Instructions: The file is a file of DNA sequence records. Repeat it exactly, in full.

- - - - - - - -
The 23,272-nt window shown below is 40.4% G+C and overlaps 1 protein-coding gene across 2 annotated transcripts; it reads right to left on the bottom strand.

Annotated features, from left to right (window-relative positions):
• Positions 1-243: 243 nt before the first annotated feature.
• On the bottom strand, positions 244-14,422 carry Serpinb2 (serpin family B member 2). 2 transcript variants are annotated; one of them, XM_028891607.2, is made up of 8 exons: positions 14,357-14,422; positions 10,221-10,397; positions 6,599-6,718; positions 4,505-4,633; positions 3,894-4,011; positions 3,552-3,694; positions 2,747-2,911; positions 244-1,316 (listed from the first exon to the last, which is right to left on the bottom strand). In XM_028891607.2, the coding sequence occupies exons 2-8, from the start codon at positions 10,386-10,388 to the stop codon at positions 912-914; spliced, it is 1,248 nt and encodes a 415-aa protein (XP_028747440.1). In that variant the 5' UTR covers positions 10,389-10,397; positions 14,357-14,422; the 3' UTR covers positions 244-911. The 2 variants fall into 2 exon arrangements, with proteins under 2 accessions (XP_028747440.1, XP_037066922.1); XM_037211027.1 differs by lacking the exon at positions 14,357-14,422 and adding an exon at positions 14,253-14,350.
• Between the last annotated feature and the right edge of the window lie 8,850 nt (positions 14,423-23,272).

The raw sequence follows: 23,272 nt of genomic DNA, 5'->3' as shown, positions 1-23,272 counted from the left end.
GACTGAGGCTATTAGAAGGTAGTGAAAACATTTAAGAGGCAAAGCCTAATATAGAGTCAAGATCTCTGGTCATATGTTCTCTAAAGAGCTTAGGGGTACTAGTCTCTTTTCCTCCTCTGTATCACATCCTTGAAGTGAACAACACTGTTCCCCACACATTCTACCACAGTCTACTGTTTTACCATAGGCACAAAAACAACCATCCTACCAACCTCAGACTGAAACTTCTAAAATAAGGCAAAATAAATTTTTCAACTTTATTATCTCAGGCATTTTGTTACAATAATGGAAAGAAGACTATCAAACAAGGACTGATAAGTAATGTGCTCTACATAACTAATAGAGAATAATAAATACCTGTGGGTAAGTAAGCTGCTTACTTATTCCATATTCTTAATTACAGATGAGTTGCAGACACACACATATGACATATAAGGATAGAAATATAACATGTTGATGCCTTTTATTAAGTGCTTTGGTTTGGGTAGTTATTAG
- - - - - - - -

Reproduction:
The 23,272-nt window shown below is 40.4% G+C and overlaps 1 protein-coding gene across 2 annotated transcripts; it reads right to left on the bottom strand.

Annotated features, from left to right (window-relative positions):
• Positions 1-243: 243 nt before the first annotated feature.
• On the bottom strand, positions 244-14,422 carry Serpinb2 (serpin family B member 2). 2 transcript variants are annotated; one of them, XM_028891607.2, is made up of 8 exons: positions 14,357-14,422; positions 10,221-10,397; positions 6,599-6,718; positions 4,505-4,633; positions 3,894-4,011; positions 3,552-3,694; positions 2,747-2,911; positions 244-1,316 (listed from the first exon to the last, which is right to left on the bottom strand). In XM_028891607.2, the coding sequence occupies exons 2-8, from the start codon at positions 10,386-10,388 to the stop codon at positions 912-914; spliced, it is 1,248 nt and encodes a 415-aa protein (XP_028747440.1). In that variant the 5' UTR covers positions 10,389-10,397; positions 14,357-14,422; the 3' UTR covers positions 244-911. The 2 variants fall into 2 exon arrangements, with proteins under 2 accessions (XP_028747440.1, XP_037066922.1); XM_037211027.1 differs by lacking the exon at positions 14,357-14,422 and adding an exon at positions 14,253-14,350.
• Between the last annotated feature and the right edge of the window lie 8,850 nt (positions 14,423-23,272).

The raw sequence follows: 23,272 nt of genomic DNA, 5'->3' as shown, positions 1-23,272 counted from the left end.
GACTGAGGCTATTAGAAGGTAGTGAAAACATTTAAGAGGCAAAGCCTAATATAGAGTCAAGATCTCTGGTCATATGTTCTCTAAAGAGCTTAGGGGTACTAGTCTCTTTTCCTCCTCTGTATCACATCCTTGAAGTGAACAACACTGTTCCCCACACATTCTACCACAGTCTACTGTTTTACCATAGGCACAAAAACAACCATCCTACCAACCTCAGACTGAAACTTCTAAAATAAGGCAAAATAAATTTTTCAACTTTATTATCTCAGGCATTTTGTTACAATAATGGAAAGAAGACTATCAAACAAGGACTGATAAGTAATGTGCTCTACATAACTAATAGAGAATAATAAATACCTGTGGGTAAGTAAGCTGCTTACTTATTCCATATTCTTAATTACAGATGAGTTGCAGACACACACATATGACATATAAGGATAGAAATATAACATGTTGATGCCTTTTATTAAGTGCTTTGGTTTGGGTAGTTATTAG